Overview

Aspirin is available over the counter. Some people with diabetes take Aspirin to lower their risk for heart attack and stroke.

Aspirin is a nonsteroidal anti-inflammatory drug (NSAID). It is believed that Aspirin helps prevent blood clots from forming and causing heart attacks or strokes.

How do I take it?

Most people who take Aspirin to lower their risk for heart attack and stroke take a low dose (81 milligrams) once a day.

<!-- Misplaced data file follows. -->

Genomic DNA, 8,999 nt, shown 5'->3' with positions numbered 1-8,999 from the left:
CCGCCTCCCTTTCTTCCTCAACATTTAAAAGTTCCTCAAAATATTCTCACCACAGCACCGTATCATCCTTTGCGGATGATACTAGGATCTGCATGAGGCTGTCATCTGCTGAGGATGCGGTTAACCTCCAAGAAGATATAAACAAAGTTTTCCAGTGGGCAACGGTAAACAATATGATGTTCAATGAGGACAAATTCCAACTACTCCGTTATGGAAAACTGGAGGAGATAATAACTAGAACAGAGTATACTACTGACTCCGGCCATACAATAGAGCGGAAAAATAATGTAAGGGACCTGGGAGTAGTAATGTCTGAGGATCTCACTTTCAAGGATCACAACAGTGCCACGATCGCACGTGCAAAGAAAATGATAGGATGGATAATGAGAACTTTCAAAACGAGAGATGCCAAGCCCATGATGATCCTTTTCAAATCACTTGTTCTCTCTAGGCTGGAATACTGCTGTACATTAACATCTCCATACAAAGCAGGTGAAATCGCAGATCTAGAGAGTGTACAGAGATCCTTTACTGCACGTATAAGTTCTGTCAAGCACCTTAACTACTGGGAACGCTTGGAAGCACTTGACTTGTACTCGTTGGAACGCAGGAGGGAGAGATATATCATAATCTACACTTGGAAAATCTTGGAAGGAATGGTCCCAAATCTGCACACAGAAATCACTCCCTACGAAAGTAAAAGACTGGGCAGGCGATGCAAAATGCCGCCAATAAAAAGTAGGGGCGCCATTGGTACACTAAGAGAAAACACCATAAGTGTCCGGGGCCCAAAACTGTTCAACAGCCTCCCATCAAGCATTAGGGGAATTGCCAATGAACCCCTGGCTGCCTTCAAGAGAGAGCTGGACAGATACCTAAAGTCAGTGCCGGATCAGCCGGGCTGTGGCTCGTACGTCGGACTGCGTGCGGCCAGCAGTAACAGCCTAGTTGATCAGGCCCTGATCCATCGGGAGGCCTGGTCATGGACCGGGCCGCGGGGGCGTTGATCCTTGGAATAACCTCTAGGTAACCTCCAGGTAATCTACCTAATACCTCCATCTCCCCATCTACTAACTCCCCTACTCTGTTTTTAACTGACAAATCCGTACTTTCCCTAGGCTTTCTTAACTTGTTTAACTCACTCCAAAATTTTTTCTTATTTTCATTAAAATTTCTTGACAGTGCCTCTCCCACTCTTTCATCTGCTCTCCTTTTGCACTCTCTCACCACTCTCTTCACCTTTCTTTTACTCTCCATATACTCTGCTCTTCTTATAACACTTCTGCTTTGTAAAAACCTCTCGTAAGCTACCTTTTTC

Aspirin comes as a tablet or caplet.

Side effects

The FDA-approved label for Aspirin lists common side effects including bleeding, gastrointestinal ulcers, abdominal pain, upset stomach, rash, drowsiness, and nausea.
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For answers to frequently asked questions about exposure to aspirin during pregnancy and breastfeeding, visit the experts at MothertoBaby.org.

Aspirin Questions

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